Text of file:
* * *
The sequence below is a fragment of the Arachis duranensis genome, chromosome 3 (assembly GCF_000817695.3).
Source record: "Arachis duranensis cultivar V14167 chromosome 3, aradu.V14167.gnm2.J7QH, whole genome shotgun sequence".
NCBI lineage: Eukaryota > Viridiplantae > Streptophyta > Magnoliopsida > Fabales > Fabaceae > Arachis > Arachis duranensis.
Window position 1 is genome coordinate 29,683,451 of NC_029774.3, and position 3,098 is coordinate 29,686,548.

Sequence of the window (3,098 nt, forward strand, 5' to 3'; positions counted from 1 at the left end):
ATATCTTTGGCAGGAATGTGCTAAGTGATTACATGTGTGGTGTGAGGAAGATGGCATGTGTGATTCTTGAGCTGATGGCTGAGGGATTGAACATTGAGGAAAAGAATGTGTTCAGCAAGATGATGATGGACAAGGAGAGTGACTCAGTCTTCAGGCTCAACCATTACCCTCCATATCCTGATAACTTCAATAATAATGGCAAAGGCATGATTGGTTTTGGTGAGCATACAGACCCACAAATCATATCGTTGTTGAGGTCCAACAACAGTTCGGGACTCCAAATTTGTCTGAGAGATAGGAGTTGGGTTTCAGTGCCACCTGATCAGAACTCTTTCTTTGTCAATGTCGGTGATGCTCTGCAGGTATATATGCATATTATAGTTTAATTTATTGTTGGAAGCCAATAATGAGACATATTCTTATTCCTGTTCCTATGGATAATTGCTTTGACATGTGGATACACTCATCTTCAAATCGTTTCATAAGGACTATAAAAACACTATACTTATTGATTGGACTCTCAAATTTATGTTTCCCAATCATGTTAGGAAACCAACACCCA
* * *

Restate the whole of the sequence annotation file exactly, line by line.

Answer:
The sequence below is a fragment of the Arachis duranensis genome, chromosome 3 (assembly GCF_000817695.3).
Source record: "Arachis duranensis cultivar V14167 chromosome 3, aradu.V14167.gnm2.J7QH, whole genome shotgun sequence".
NCBI lineage: Eukaryota > Viridiplantae > Streptophyta > Magnoliopsida > Fabales > Fabaceae > Arachis > Arachis duranensis.
Window position 1 is genome coordinate 29,683,451 of NC_029774.3, and position 3,098 is coordinate 29,686,548.

Sequence of the window (3,098 nt, forward strand, 5' to 3'; positions counted from 1 at the left end):
ATATCTTTGGCAGGAATGTGCTAAGTGATTACATGTGTGGTGTGAGGAAGATGGCATGTGTGATTCTTGAGCTGATGGCTGAGGGATTGAACATTGAGGAAAAGAATGTGTTCAGCAAGATGATGATGGACAAGGAGAGTGACTCAGTCTTCAGGCTCAACCATTACCCTCCATATCCTGATAACTTCAATAATAATGGCAAAGGCATGATTGGTTTTGGTGAGCATACAGACCCACAAATCATATCGTTGTTGAGGTCCAACAACAGTTCGGGACTCCAAATTTGTCTGAGAGATAGGAGTTGGGTTTCAGTGCCACCTGATCAGAACTCTTTCTTTGTCAATGTCGGTGATGCTCTGCAGGTATATATGCATATTATAGTTTAATTTATTGTTGGAAGCCAATAATGAGACATATTCTTATTCCTGTTCCTATGGATAATTGCTTTGACATGTGGATACACTCATCTTCAAATCGTTTCATAAGGACTATAAAAACACTATACTTATTGATTGGACTCTCAAATTTATGTTTCCCAATCATGTTAGGAAACCAACACCCA